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Red Fire: Growing Up During the Chinese Cultural Revolution

3.93  ·  Rating details ·  29 ratings  ·  23 reviews
In August 1966, a 14-year-old boy in Beijing is thrust into violence and chaos as the Cultural Revolution begins to blaze across China. Fifty years later, Red Fire, Growing Up During the Chinese Cultural Revolution, offers the first intimate account from someone who lived through these events and survived. What was the Cultural Revolution like as seen through the eyes of ...more
ebook, 334 pages
Published January 27th 2017 by Avant Press
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Average rating 3.93  · 
Rating details
 ·  29 ratings  ·  23 reviews

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Sherwood Smith
When I was growing up, China as well as the USSR were big blank blobs on the world map, referred to--if at all--as "behind the Iron Curtain." Communists--enemies--wholesale judgment, their history pretty much blank after the October Revolution for Russia, and Mao's takeover in the forties. (As of course they regarded the West.)

I only bumped up against the horrors of the Cultural Revolution when a teacher bitterly reviled my fellow teenagers during a period of campus unrest, saying we were the eq
Jessica Creason
Jun 28, 2017 rated it it was amazing
Shelves: netgalley-books
I wasn't sure what to expect when I started reading this book. Truthfully, I didn't know much about the Chinese Cultural Revolution (CCR), going into it. I had definately heard the name Chairman Mao, but my knowledge from past history lessons failed me, and I didn't know much more than he was a bad guy (I know, that's sad).

The first chapter of the book, in which the author starts to explain the violence and humiliation that his family experienced started to give me an idea of what to expect, tho
Alex Morra
Sep 09, 2017 rated it really liked it
Red Fire is a first person account of what it was like to grow up in the Cultural Revolution. The bulk of this book takes place in 1966 when the author is between thirteen and fourteen, though from time to time, he evokes memories and an adult perspective from more current discussions with his family, though it also details his years of exile--aka his re-education, where he lived in a cave in an impoverished town working as a migrant farmer.

The age of the child Wei Yang Chao is the same age as A
Anni Welborne
Jun 13, 2017 rated it it was amazing
Shelves: reviewed
Red Fire is the first-hand account of a teen boy growing up during the Cultural Revolution in China in the 1960s. The story is at times confusing (some flashbacks, unfamiliar names, extremely difficult philosophical content, and some graphic violence to grapple with), but it’s worth the effort. The author vividly writes of first his fervor for the Revolution, but then he begins to question what he is seeing and experiencing. Watching his own parents be struggled against appears to be the final s ...more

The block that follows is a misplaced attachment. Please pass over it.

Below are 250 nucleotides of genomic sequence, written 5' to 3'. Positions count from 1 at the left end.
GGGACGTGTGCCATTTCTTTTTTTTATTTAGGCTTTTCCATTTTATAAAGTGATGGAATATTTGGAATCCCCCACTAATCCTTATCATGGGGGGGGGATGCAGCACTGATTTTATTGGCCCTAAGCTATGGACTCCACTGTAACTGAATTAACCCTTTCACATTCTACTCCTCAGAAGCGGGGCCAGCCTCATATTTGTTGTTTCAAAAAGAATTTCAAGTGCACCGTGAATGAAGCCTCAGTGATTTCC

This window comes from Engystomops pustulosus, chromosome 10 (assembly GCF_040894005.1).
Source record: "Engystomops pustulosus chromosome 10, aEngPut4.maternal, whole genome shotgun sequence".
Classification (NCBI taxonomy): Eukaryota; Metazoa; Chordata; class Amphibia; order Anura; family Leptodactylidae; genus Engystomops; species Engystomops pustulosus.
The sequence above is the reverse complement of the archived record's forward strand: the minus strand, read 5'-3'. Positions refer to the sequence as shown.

Aug 07, 2017 rated it really liked it
Ever wondered what it would be like to be a witness to history, to watch these watershed moments take place in front of your eyes? From what I’ve read, the answer is – terrifying. Wei Yang Chao was a witness to one of the biggest revolutions in history, especially if you go by the sheer number of people involved. He attended one rally that included over a million people, and the prospect of violence at every turn. He was lucky to survive.

This book  is a first-hand account of the Cultural Revolut
Jun 26, 2017 rated it really liked it  ·  review of another edition
Shelves: biographies, history
What is it like in the eye of a storm? What happens when you get sucked into that storm? This book gives you that view of the Cultural Revolution. Wei Yang Chao was there for the beginning. He helped chronicle it as a school reporter. He was part of it as a Red Guard. Then he saw it turn ugly. Eventually, he felt it’s fury as it engulfed him and his family.
This book is an incredibly hard book to read; there is so much violence and heartbreak. But it isn’t just a memoir. He takes the time to e
Aug 23, 2017 rated it it was amazing  ·  review of another edition
Gripping Story

This account of the terrible and life-changing years if the Cultural Revolution in China is told with earnest and heartbreaking honesty by the author who lived through this historic time. It is hard for me to imagine how he and millions of others withstood such pain, loss and humiliation to enlarge relatively healthy and able to keep on living. My only regret about this book is that it was too short. I would have enjoyed knowing more about the years of readjustment after the ordeal
Jun 25, 2017 rated it liked it  ·  review of another edition
While the American Revolution is central to the Fourth of July, America also seemed to encounter a revolutionary temperament in 1968. We weren't alone; revolution also seemed to be in the air in Europe. Even the counterculture symbol The Beatles would record their first politically explicit song, "Revolution." Yet you've got to wonder how much support there is for your revolution when John Lennon writes, "But if you go carrying pictures of Chairman Mao/You ain't going to make it with anyone anyh ...more
Schuyler Wallace
Jun 06, 2017 rated it really liked it